Although the Hosting Pack's additional features make the tool appealing, they also have a downside: The systems that provide those features make the Hosting Pack more difficult to set up and maintain than Web Admin. With Web Admin, you don't have to deploy SQL Server or create SCOs. In addition, the Hosting Pack requires that you have Win2K Advanced Server and Exchange 2000 Enterprise Server. For Web Admin, you need to have only Win2K Server and Exchange 2000.

Now, let's look at the two provisioning tools' similarities. Both Web Admin and the Hosting Pack require that you set AD to native mode. This mode is necessary because the hosted design uses nested universal security groups. Thus, backward compatibility with Windows NT 4.0 domains is impossible. In addition, both tools require Microsoft IIS to run.

When you set up a hosted Exchange environment, you need to prevent users from improperly accessing resources. To do so, you must create security groups, assign users to those groups, and keep permissions up-to-date. Both Web Admin and the Hosting Pack have built-in functions to perform these tasks. If you perform them manually, problems might arise because consistency is essential in a hosted Exchange environment.

Web Admin and the Hosting Pack both log information for monitoring and tracking purposes. For example, Web Admin logs the changes that are made through its browser interface, and the Hosting Pack uses MAPS to log all provisioning transactions, which lets you track and base billings or chargebacks on system use. Both tools offer the option of storing log data in SQL Server databases.

Setting Up Web Admin
Because Web Admin is easier to set up than the Exchange 2000 Hosting Pack, let's explore how to install and configure Web Admin. Here are the steps you follow:

  1. Change AD to native mode, if necessary.
  2. Install Web Admin. I recommend that you install it on a front-end Exchange server for two reasons. First, that configuration allows single sign-on with Basic authentication and, second, it provides the Exchange 2000 components that Web Admin requires.
  3. If you don't install Web Admin on an Exchange server, you must install the Microsoft Exchange System Management Tools and the Microsoft Collaboration Data Objects (CDO) 1.21 library on the machine on which you've installed Web Admin. To install the tools, run the Microsoft Exchange 2000 Installation Wizard, which you'll find on the Exchange 2000 CD-ROM, and select Microsoft Exchange System Management Tools from the Components Selection list. The CDO library (cdo.dll) is on the Exchange 2000 CD-ROM in the setup\i386\exchange\bin directory. Copy cdo.dll to the \%systemroot%\system32\ folder on the Web Admin machine, then register the DLL with the command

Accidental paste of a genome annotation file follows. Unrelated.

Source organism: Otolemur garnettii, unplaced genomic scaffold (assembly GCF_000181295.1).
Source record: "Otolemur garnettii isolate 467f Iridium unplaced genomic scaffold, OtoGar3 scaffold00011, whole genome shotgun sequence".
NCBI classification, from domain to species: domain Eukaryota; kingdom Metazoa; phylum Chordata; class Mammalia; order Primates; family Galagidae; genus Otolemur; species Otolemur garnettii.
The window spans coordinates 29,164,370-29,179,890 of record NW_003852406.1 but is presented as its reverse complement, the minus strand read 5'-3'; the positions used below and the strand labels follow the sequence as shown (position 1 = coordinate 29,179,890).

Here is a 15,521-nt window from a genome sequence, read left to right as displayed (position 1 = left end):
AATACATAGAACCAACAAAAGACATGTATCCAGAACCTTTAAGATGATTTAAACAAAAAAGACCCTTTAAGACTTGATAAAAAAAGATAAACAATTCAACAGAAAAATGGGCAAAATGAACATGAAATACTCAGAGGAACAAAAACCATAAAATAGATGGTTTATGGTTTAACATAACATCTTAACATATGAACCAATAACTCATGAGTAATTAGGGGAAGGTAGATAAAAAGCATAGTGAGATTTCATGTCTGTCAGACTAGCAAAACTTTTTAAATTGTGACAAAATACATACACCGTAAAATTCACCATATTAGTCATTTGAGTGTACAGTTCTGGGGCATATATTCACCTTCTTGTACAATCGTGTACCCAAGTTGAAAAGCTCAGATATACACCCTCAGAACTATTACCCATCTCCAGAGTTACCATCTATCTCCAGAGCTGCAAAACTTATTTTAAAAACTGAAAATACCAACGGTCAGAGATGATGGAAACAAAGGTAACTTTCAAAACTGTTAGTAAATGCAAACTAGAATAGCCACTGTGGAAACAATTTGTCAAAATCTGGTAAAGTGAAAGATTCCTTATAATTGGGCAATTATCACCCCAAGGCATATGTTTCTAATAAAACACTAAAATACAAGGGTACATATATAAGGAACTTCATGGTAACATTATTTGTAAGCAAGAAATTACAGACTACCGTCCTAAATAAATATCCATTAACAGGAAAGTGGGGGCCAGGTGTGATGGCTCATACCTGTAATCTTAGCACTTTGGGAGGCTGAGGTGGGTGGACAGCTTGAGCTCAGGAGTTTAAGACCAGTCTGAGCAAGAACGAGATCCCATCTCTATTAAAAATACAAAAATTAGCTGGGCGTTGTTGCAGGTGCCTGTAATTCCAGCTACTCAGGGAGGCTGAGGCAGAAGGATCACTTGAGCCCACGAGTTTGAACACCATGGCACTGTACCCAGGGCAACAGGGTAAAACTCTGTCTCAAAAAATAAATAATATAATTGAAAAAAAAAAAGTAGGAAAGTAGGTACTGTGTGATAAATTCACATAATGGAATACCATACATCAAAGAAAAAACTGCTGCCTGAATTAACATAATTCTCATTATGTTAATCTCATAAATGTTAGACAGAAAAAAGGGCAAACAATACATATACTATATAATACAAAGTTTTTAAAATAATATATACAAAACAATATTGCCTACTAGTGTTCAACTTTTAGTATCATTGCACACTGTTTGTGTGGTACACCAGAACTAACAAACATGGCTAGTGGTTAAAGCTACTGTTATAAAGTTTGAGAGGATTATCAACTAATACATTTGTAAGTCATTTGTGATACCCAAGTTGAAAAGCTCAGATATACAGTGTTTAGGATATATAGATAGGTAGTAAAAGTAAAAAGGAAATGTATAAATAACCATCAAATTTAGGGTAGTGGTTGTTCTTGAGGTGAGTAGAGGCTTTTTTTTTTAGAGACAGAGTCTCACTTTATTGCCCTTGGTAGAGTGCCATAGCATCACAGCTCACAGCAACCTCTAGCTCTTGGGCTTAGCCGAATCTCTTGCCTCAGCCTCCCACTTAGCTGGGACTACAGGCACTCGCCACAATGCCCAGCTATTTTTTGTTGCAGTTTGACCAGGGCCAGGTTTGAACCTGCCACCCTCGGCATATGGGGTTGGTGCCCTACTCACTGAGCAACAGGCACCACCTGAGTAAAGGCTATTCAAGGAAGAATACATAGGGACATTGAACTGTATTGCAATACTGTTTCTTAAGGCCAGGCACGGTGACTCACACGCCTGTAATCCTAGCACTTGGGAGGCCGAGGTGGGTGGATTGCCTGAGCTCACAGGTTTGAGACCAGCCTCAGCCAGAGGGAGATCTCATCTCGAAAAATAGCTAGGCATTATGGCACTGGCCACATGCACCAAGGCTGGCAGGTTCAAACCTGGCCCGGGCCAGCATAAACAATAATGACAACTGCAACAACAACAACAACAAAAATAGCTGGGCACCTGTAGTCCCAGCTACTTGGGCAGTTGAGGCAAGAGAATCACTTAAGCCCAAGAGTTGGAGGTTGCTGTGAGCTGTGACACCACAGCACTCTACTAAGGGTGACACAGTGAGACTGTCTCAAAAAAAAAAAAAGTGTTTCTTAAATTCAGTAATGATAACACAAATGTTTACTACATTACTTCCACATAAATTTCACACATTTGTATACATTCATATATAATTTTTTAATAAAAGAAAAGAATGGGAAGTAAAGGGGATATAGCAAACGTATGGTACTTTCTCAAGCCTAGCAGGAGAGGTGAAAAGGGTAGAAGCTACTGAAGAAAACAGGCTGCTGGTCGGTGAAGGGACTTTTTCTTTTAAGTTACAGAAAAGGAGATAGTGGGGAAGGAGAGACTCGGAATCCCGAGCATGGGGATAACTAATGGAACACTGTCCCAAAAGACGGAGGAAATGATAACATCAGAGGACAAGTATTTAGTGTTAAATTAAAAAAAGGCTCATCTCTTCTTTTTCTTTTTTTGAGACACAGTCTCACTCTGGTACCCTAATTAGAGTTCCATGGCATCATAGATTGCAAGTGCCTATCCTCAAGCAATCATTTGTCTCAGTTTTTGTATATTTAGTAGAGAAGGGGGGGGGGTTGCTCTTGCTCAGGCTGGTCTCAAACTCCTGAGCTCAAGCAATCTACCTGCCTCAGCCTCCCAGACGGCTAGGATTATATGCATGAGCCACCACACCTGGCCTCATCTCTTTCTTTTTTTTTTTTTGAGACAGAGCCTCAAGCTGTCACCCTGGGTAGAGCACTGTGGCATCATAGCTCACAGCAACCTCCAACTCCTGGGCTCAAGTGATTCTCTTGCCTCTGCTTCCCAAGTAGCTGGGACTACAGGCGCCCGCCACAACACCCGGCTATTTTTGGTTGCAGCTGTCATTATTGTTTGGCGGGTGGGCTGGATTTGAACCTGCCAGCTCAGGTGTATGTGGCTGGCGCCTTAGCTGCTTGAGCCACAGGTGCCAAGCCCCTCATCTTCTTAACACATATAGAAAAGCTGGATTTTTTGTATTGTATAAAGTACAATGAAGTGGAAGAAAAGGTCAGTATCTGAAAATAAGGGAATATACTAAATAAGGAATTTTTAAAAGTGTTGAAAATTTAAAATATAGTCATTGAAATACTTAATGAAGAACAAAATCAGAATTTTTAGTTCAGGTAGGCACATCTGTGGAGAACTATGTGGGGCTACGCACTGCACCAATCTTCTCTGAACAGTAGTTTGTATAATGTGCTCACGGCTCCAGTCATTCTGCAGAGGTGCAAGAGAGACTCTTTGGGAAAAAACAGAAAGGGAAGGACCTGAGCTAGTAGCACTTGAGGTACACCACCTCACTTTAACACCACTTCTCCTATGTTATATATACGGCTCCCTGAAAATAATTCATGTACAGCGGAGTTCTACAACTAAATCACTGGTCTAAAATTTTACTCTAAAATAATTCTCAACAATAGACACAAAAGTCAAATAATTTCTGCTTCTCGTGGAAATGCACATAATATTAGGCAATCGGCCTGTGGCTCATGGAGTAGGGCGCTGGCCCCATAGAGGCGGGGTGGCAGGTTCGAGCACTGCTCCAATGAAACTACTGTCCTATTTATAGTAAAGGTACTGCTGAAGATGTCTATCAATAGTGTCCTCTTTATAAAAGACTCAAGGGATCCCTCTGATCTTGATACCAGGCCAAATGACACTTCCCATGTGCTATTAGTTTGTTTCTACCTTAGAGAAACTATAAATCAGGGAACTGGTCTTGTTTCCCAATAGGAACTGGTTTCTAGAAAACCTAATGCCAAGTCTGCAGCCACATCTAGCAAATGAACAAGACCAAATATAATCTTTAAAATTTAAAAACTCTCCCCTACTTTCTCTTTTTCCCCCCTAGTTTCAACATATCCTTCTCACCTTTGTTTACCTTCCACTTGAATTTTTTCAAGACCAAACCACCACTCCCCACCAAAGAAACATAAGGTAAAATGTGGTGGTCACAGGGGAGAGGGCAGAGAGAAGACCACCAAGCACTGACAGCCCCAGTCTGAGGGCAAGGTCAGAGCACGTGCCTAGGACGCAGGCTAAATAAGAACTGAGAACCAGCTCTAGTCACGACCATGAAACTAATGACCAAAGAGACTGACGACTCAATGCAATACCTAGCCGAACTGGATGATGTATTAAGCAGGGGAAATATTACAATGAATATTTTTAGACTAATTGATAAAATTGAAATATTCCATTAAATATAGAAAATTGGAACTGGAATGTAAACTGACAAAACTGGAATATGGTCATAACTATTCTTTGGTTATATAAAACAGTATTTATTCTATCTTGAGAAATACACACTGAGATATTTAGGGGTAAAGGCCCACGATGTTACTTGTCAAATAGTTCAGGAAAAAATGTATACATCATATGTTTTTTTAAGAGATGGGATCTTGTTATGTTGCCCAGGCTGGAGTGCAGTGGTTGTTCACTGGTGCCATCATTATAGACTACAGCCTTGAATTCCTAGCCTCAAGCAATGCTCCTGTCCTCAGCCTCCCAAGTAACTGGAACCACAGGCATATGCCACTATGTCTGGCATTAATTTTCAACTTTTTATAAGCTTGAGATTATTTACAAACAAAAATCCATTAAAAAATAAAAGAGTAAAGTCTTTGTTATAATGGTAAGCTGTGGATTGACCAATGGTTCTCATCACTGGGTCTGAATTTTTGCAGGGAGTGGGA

regsvr32.exe %systemroot%\system32\cdo.dll

    If you install Web Admin on a domain controller (DC), you also need to add Domain Users to the Log on locally policy in the Domain Controller Security Policy. Otherwise, end users won't be able to use Web Admin to administer their mailboxes.

  4. Configure the virtual directory for Web Admin to use basic authentication and set the domain to a backslash (\). Here's why you need to make these configurations: When you use an unqualified user logon, IIS searches only the local computer's user database and the domain in which the server is a member. By setting the domain to a backslash, you tell IIS to search against all trusted domains to validate the unqualified user logon.
  5. If you run Web Admin on an Exchange server, open ESM, expand the Protocols node, and expand HTTP. Under Exchange Virtual Server, find the virtual server called Exchange, right-click it, and select Properties. Click the Access tab, then select Authentication to open the Authentication Methods dialog box, which Figure 1 shows. By default, the Basic authentication and Integrated Windows Authentication check boxes are selected. Leave the Basic authentication check box selected and enter a backslash in its Default domain text box. Then, clear the Integrated Windows Authentication check box and click OK.

    If you're not running Web Admin on an Exchange server, open the MMC Internet Information Services snap-in, right-click Default Web Site, and select Properties. Click the Directory Security tab. In the Anonymous access and authentication control section, click Edit. Select the Basic authentication check box if it's not already selected. A pop-up message box will remind you to use Secure Sockets Layer (SSL) if you plan to perform authentication over an unsecured network. Because you're using clear text for authentication, you should enable SSL if you plan to use Web Admin in a production environment. (See the IIS documentation for information about how to configure SSL.) Click Edit, then enter a backslash in the Select a default domain text box. For this change to take effect, you must restart the IIS services, which is easiest to do by rebooting the server. However, don't reboot the server yet.